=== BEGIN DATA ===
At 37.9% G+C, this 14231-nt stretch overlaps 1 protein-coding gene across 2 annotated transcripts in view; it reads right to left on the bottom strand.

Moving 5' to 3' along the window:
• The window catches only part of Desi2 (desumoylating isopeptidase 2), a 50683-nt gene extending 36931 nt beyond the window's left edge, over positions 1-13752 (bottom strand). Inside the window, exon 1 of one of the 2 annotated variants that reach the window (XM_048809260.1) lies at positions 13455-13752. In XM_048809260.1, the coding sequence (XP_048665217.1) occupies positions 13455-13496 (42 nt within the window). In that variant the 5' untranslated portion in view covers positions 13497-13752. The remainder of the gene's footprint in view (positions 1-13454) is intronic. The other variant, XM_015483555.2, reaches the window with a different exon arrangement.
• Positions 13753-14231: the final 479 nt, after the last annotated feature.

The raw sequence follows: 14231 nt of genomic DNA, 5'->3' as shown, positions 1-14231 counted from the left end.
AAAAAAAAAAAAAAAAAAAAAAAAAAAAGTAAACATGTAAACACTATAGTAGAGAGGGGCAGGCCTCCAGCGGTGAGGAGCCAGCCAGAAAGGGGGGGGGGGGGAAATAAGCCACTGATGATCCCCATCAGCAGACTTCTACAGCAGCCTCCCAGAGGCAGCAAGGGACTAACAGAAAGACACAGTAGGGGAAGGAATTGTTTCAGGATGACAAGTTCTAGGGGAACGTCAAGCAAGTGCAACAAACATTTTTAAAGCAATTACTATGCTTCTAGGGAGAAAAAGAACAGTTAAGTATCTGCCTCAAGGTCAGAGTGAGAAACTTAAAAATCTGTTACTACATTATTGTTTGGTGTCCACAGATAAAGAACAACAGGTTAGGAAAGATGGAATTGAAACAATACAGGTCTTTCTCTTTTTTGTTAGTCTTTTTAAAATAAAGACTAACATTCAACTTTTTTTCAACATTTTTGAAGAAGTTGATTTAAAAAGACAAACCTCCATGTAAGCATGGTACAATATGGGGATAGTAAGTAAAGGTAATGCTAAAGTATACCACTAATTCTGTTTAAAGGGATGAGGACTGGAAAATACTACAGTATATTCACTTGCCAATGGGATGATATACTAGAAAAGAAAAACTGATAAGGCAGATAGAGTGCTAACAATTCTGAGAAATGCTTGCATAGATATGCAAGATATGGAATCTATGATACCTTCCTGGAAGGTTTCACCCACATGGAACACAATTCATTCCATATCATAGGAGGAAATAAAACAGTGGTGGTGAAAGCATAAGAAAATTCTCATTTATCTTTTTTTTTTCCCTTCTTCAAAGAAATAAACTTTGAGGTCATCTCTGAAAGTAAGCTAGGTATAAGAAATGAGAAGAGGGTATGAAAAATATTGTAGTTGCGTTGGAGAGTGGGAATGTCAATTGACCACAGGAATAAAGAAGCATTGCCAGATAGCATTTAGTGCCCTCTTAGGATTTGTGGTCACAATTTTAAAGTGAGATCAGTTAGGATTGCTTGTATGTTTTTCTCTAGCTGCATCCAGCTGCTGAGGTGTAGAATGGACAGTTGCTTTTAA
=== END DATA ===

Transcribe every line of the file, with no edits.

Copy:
At 37.9% G+C, this 14231-nt stretch overlaps 1 protein-coding gene across 2 annotated transcripts in view; it reads right to left on the bottom strand.

Moving 5' to 3' along the window:
• The window catches only part of Desi2 (desumoylating isopeptidase 2), a 50683-nt gene extending 36931 nt beyond the window's left edge, over positions 1-13752 (bottom strand). Inside the window, exon 1 of one of the 2 annotated variants that reach the window (XM_048809260.1) lies at positions 13455-13752. In XM_048809260.1, the coding sequence (XP_048665217.1) occupies positions 13455-13496 (42 nt within the window). In that variant the 5' untranslated portion in view covers positions 13497-13752. The remainder of the gene's footprint in view (positions 1-13454) is intronic. The other variant, XM_015483555.2, reaches the window with a different exon arrangement.
• Positions 13753-14231: the final 479 nt, after the last annotated feature.

The raw sequence follows: 14231 nt of genomic DNA, 5'->3' as shown, positions 1-14231 counted from the left end.
AAAAAAAAAAAAAAAAAAAAAAAAAAAAGTAAACATGTAAACACTATAGTAGAGAGGGGCAGGCCTCCAGCGGTGAGGAGCCAGCCAGAAAGGGGGGGGGGGGGAAATAAGCCACTGATGATCCCCATCAGCAGACTTCTACAGCAGCCTCCCAGAGGCAGCAAGGGACTAACAGAAAGACACAGTAGGGGAAGGAATTGTTTCAGGATGACAAGTTCTAGGGGAACGTCAAGCAAGTGCAACAAACATTTTTAAAGCAATTACTATGCTTCTAGGGAGAAAAAGAACAGTTAAGTATCTGCCTCAAGGTCAGAGTGAGAAACTTAAAAATCTGTTACTACATTATTGTTTGGTGTCCACAGATAAAGAACAACAGGTTAGGAAAGATGGAATTGAAACAATACAGGTCTTTCTCTTTTTTGTTAGTCTTTTTAAAATAAAGACTAACATTCAACTTTTTTTCAACATTTTTGAAGAAGTTGATTTAAAAAGACAAACCTCCATGTAAGCATGGTACAATATGGGGATAGTAAGTAAAGGTAATGCTAAAGTATACCACTAATTCTGTTTAAAGGGATGAGGACTGGAAAATACTACAGTATATTCACTTGCCAATGGGATGATATACTAGAAAAGAAAAACTGATAAGGCAGATAGAGTGCTAACAATTCTGAGAAATGCTTGCATAGATATGCAAGATATGGAATCTATGATACCTTCCTGGAAGGTTTCACCCACATGGAACACAATTCATTCCATATCATAGGAGGAAATAAAACAGTGGTGGTGAAAGCATAAGAAAATTCTCATTTATCTTTTTTTTTTCCCTTCTTCAAAGAAATAAACTTTGAGGTCATCTCTGAAAGTAAGCTAGGTATAAGAAATGAGAAGAGGGTATGAAAAATATTGTAGTTGCGTTGGAGAGTGGGAATGTCAATTGACCACAGGAATAAAGAAGCATTGCCAGATAGCATTTAGTGCCCTCTTAGGATTTGTGGTCACAATTTTAAAGTGAGATCAGTTAGGATTGCTTGTATGTTTTTCTCTAGCTGCATCCAGCTGCTGAGGTGTAGAATGGACAGTTGCTTTTAA